News

Research at the U: Research combines color, light and heat collide

I've attached the image from June 1979. It was in National Geographic in December 1981. It's of chlorophyll. Blue is low, green is higher, red is high. Near the coast the processing fails: the chlorophyll is artificially high. We are working to correct that, but with more modern sensors. What you see here was taken with the first, proof-of-concept sensor. Courtesy Howard R. Gordon

Optical oceanography, the study of visible phenomena in ocean water, is a highly specialized field of research being conducted at the University of Miami’s Rosenstiel School of Marine and Atmospheric Science (RSMAS).

Headed by physics professors Kenneth Voss and Howard Gordon, the research is being conducted on small, drifting organisms known as phytoplankton.

Using visible satellites, orbiting geosynchronically above the earth’s surface, a group of UM professors and graduate students are trying to form a correlation between ocean color and phytoplankton concentrations in the water.

“My work, which mainly takes place over the open ocean, looks at measurements of the light field in the water column to learn more about particulates in the ocean,” said Voss, chairman of the physics department. “By measuring the ratio between blue and green light in saltwater you can measure the amount of phytoplankton in the ocean.”

Their research deals with calibrating the satellites so they can accurately determine the color of the ocean based on the amount of light being reflected off the surface.

“The first satellites dedicated to optical oceanography were launched in 1978 and since then have been refined considerably to give us a vast network of sensors that provide a great deal of data to the scientific community,” said Gordon, who has been working on the project for several years.

The final goals of this research project is to have fully calibrated satellites that use the surface color of the water to accurately calculate the amount of phytoplankton in any portion of the ocean.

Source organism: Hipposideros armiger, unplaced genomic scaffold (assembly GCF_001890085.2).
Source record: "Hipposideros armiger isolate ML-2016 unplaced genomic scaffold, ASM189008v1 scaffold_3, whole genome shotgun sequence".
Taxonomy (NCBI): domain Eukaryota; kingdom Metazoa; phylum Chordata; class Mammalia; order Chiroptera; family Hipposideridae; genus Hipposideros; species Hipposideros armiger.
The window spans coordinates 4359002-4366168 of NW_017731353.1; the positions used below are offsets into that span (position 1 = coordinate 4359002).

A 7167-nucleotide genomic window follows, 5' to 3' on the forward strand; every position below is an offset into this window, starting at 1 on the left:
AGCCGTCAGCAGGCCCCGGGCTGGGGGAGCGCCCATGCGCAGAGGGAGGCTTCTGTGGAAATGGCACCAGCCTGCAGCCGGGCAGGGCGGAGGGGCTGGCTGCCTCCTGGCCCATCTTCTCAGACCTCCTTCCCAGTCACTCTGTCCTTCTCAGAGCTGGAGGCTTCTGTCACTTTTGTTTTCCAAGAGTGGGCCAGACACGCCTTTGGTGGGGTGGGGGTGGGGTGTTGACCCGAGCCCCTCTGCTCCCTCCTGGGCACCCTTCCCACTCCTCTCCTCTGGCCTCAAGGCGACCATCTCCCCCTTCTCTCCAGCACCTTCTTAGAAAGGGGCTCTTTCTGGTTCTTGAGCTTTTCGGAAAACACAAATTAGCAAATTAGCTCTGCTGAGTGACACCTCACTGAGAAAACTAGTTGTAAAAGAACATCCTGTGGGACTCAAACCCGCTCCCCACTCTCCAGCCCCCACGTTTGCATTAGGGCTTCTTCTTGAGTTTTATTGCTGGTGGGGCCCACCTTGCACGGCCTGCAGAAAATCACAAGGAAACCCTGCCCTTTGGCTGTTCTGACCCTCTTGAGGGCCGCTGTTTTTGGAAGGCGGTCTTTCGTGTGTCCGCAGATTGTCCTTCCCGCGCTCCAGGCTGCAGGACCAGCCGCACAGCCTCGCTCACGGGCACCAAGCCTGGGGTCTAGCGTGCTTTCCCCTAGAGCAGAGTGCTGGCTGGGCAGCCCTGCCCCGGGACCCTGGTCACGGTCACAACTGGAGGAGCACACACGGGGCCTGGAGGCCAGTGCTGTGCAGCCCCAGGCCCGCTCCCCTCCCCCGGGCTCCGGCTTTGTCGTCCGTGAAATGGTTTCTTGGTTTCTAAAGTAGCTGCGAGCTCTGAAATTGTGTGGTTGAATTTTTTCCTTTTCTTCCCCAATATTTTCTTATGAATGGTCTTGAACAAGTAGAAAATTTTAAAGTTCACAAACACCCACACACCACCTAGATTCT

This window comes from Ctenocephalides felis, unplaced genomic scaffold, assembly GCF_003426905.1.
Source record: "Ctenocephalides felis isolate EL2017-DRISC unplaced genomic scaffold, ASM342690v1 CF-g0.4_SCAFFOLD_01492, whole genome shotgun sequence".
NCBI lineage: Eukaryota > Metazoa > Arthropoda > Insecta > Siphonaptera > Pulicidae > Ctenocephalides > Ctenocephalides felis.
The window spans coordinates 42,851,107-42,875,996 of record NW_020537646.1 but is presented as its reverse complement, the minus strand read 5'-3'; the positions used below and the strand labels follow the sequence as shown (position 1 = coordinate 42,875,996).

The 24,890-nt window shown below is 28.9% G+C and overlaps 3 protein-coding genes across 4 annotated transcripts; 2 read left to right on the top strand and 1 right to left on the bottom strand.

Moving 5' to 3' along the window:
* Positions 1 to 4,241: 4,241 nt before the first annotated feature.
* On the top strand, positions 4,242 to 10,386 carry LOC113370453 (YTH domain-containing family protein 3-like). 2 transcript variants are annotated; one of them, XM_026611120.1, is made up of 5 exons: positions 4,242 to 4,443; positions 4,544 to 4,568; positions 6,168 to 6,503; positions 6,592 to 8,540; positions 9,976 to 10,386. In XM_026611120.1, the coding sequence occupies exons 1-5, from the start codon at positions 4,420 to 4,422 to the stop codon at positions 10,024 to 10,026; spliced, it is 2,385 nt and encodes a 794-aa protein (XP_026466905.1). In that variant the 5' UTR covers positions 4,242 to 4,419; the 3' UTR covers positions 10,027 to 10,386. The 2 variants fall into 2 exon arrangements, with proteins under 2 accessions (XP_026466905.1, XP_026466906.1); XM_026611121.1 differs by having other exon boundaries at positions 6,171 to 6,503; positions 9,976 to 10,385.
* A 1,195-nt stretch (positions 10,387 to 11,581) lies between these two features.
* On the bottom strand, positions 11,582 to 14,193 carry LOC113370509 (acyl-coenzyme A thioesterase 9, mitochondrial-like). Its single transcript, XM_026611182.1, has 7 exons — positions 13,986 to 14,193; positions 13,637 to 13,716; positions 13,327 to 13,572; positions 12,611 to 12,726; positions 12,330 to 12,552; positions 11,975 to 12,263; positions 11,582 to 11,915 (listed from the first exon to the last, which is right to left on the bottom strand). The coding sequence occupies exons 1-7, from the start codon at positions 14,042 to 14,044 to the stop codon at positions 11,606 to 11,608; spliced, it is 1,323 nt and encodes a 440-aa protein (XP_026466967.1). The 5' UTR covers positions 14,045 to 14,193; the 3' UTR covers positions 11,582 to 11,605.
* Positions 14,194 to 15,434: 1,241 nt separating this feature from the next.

With this data, scientists could potentially form links between phytoplankton count and ocean temperature, giving insight into the exceedingly controversial topic of global climate change.

Science Scoop is a new bimonthly column devoted to informing students of research happening on our campus.

Jonathan Lebowitz is a sophomore meteorology major and may be contacted at jlebowitz@themiamihurricane.com.


January 27, 2011

Reporters

Jonathan Lebowitz

Contributing news writer


Around the Web
  • Miami Herald
  • UM News
  • HurricaneSports

The Hurricanes wrapped up spring with a big, as in 6-5 and 290 pounds, surprise on Saturday. Four-st ...

Spring ended Saturday for the Miami Hurricanes, with hundreds of UM football alumni and family membe ...

One day left for the youngsters to show University of Miami coach Mark Richt what they can do. One d ...

Former Miami Norland High star Zach Johnson is coming home for his final year of college basketball. ...

They have been feted and adored for years by football fans from coast to coast. But legends Frank Go ...

The Energy and Conservation Organization was recognized with the 2018 Roberta “Bosey” Fulbright Foot ...

The Brazilian judge whose office spearheaded a massive corruption and bribery investigation said tha ...

The director of the University of Miami's Osher Lifelong Learning Institute, who passed away Ap ...

Business Professor Patricia Abril, and Trustee Stuart Miller receive Faculty Senate's highest h ...

Edgerrin James, Reggie Wayne, Kellen Winslow II, Jon Beason and Lamar Thomas were among the football ...

Miami came up short in Game 1 of a doubleheader Saturday afternoon, falling to visiting Pitt, 3-0, a ...

Canes shoot 2-under on back nine; Weber third overall at 2-under 70. ...

The University of Miami men's tennis team will conclude its regular season Sunday with a home d ...

Kevin Arreaga smashed a school record in the men's hammer throw to lead the University of Miami ...

TMH Twitter
About TMH

The Miami Hurricane is the student newspaper of the University of Miami in Coral Gables, Fla. The newspaper is edited and produced by undergraduate students at UM and is published weekly in print on Tuesdays during the regular academic year.